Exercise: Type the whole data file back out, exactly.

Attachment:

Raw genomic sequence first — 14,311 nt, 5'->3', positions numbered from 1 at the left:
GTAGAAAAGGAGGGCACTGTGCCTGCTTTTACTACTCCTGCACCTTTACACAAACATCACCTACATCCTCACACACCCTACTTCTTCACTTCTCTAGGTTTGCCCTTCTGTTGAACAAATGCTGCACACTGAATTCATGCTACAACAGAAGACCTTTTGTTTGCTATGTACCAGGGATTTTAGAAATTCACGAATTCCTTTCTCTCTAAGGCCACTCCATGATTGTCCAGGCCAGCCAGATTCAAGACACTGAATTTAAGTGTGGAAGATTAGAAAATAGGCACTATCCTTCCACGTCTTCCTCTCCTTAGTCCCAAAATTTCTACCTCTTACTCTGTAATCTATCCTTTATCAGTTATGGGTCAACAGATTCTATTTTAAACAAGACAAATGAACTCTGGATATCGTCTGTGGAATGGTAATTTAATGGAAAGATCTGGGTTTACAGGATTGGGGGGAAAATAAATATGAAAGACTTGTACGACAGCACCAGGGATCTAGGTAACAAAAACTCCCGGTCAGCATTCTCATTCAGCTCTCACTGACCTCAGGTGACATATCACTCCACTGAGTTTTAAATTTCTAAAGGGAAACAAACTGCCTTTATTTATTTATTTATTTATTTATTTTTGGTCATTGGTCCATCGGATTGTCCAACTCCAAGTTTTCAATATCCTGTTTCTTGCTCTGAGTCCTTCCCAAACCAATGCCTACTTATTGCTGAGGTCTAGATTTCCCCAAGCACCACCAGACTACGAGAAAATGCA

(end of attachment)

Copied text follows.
Raw genomic sequence first — 14,311 nt, 5'->3', positions numbered from 1 at the left:
GTAGAAAAGGAGGGCACTGTGCCTGCTTTTACTACTCCTGCACCTTTACACAAACATCACCTACATCCTCACACACCCTACTTCTTCACTTCTCTAGGTTTGCCCTTCTGTTGAACAAATGCTGCACACTGAATTCATGCTACAACAGAAGACCTTTTGTTTGCTATGTACCAGGGATTTTAGAAATTCACGAATTCCTTTCTCTCTAAGGCCACTCCATGATTGTCCAGGCCAGCCAGATTCAAGACACTGAATTTAAGTGTGGAAGATTAGAAAATAGGCACTATCCTTCCACGTCTTCCTCTCCTTAGTCCCAAAATTTCTACCTCTTACTCTGTAATCTATCCTTTATCAGTTATGGGTCAACAGATTCTATTTTAAACAAGACAAATGAACTCTGGATATCGTCTGTGGAATGGTAATTTAATGGAAAGATCTGGGTTTACAGGATTGGGGGGAAAATAAATATGAAAGACTTGTACGACAGCACCAGGGATCTAGGTAACAAAAACTCCCGGTCAGCATTCTCATTCAGCTCTCACTGACCTCAGGTGACATATCACTCCACTGAGTTTTAAATTTCTAAAGGGAAACAAACTGCCTTTATTTATTTATTTATTTATTTATTTTTGGTCATTGGTCCATCGGATTGTCCAACTCCAAGTTTTCAATATCCTGTTTCTTGCTCTGAGTCCTTCCCAAACCAATGCCTACTTATTGCTGAGGTCTAGATTTCCCCAAGCACCACCAGACTACGAGAAAATGCA